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Methods and Limitations

Methodology

We estimated the percentage of the U.S. diabetic adult population aged 60 years or older who self-reported needing assistance with "activities of daily living" (ADL) and "instrumental activities of daily living" (IADL) using data from the CDC's National Health Interview Survey (NHIS) of the National Center for Health Statistics (NCHS). Conducted continuously since 1957, NHIS is a health survey of the civilian, noninstitutionalized, household population of the United States. The survey provides information on the health of the United States population, including information on the prevalence and incidence of disease, the extent of disability, and the use of health care services. The design of the survey has been described elsewhere.1,2

Adult respondents were asked whether a health professional had ever told them they had diabetes. To exclude gestational diabetes, women were asked whether they had been told they had diabetes other than during pregnancy. To assess ADL, adult respondents were asked “Because of a physical, mental, or emotional problem, do you or anyone in the family need the help of other persons with personal care needs, such as eating, bathing, dressing, or getting around inside this home?” To assess IADL, adult respondents were asked, “Do you or anyone in your family need the help of other persons in handling routine needs, such as everyday household chores, doing necessary business, shopping, or getting around for other purposes?” For our analyses, a positive response to the question indicated functional limitation relative to ADL or IADL. The estimated percentage of the diabetic population needing assistance with ADL or IADL is presented by age groups (60–74, 75+), race/ethnicity (whites, blacks, Hispanics), sex and age groups, and race/ethnicity-age groups. Three-year averages were used to improve the precision of the annual estimates, and 2-year averages were calculated when 3 years of data were not available.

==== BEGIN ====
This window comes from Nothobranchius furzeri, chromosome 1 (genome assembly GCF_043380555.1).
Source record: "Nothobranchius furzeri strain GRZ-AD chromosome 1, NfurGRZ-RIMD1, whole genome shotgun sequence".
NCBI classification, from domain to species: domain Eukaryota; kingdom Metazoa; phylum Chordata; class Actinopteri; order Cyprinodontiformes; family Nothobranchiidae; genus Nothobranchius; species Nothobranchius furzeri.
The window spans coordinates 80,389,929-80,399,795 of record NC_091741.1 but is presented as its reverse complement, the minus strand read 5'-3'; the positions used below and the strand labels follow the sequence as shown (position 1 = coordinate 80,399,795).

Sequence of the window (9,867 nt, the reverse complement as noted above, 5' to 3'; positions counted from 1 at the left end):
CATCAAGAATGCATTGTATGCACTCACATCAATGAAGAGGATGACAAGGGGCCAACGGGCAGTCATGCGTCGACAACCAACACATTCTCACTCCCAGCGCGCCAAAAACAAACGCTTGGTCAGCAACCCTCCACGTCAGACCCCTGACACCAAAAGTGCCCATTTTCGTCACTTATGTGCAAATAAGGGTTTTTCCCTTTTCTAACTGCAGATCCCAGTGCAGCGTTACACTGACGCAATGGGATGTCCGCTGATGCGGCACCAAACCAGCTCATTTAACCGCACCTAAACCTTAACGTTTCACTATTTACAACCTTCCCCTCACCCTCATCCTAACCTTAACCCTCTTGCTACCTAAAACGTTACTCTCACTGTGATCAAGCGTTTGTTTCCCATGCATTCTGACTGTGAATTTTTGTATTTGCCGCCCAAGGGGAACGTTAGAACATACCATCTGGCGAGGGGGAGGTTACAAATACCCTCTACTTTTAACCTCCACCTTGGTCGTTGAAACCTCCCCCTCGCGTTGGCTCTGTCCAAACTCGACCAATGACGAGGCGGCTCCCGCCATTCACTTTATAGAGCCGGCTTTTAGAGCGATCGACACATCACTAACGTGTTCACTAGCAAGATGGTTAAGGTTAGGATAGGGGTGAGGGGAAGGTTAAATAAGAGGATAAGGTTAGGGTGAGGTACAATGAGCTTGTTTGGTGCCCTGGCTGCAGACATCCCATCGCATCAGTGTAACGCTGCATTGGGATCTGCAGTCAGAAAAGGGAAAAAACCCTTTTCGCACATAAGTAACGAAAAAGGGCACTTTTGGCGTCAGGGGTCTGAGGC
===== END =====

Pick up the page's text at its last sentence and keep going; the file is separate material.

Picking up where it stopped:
Data Limitations

The NHIS may underestimate the true percentage of older adults reporting limitation in performing ADL or IADL for several reasons. First, NHIS is limited to the civilian, noninstitutionalized population and might underrepresent the oldest of the elderly, who are more likely to reside in institutions. Second, this survey excludes persons with severe disabilities who live in institutional settings.3 Finally, the percentages of other race/ethnicity groups with functional limitations were not calculated because of insufficient data.

References

 

  1. Adams PF, Martinez ME, Vickerie JL, Kirzinger WK. Summary health statistics for the U.S. population: National Health Interview Survey, 2010. National Center for Health Statistics. Vital Health Stat. 2011;10(251).
  2. Botman SL, Moore TF, Moriarity CL, Parsons VL. Design and estimation for the National Health Interview Survey, 1995–2004. Vital and Health Stat. 2000;2(130).
  3. Guerrero JL, Sniezek JE, Sehagl M. The prevalence of disability from chronic conditions due to injury among adults ages 18-69 years old: United States, 1994. Disabil Rehabil 1999;21(4):187-192.
 

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